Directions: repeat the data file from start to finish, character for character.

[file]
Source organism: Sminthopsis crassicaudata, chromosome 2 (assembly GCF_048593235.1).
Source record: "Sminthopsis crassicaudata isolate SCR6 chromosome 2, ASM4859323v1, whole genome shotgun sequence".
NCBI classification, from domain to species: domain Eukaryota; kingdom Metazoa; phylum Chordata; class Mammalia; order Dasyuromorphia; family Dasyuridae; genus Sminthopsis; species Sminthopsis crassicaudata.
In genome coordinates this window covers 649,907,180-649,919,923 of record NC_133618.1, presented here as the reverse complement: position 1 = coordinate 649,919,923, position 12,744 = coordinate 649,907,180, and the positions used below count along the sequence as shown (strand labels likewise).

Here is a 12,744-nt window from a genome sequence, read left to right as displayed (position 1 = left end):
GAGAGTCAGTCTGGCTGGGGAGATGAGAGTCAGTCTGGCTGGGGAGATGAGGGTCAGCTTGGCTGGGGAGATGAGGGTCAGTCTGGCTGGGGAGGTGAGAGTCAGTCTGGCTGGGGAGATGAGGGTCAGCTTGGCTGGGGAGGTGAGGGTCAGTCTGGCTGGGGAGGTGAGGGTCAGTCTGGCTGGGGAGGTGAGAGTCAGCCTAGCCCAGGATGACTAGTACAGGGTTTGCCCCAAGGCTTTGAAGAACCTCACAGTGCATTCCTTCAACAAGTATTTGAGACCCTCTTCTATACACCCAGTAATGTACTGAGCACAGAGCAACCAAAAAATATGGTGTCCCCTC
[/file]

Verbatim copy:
Source organism: Sminthopsis crassicaudata, chromosome 2 (assembly GCF_048593235.1).
Source record: "Sminthopsis crassicaudata isolate SCR6 chromosome 2, ASM4859323v1, whole genome shotgun sequence".
NCBI classification, from domain to species: domain Eukaryota; kingdom Metazoa; phylum Chordata; class Mammalia; order Dasyuromorphia; family Dasyuridae; genus Sminthopsis; species Sminthopsis crassicaudata.
In genome coordinates this window covers 649,907,180-649,919,923 of record NC_133618.1, presented here as the reverse complement: position 1 = coordinate 649,919,923, position 12,744 = coordinate 649,907,180, and the positions used below count along the sequence as shown (strand labels likewise).

Here is a 12,744-nt window from a genome sequence, read left to right as displayed (position 1 = left end):
GAGAGTCAGTCTGGCTGGGGAGATGAGAGTCAGTCTGGCTGGGGAGATGAGGGTCAGCTTGGCTGGGGAGATGAGGGTCAGTCTGGCTGGGGAGGTGAGAGTCAGTCTGGCTGGGGAGATGAGGGTCAGCTTGGCTGGGGAGGTGAGGGTCAGTCTGGCTGGGGAGGTGAGGGTCAGTCTGGCTGGGGAGGTGAGAGTCAGCCTAGCCCAGGATGACTAGTACAGGGTTTGCCCCAAGGCTTTGAAGAACCTCACAGTGCATTCCTTCAACAAGTATTTGAGACCCTCTTCTATACACCCAGTAATGTACTGAGCACAGAGCAACCAAAAAATATGGTGTCCCCTC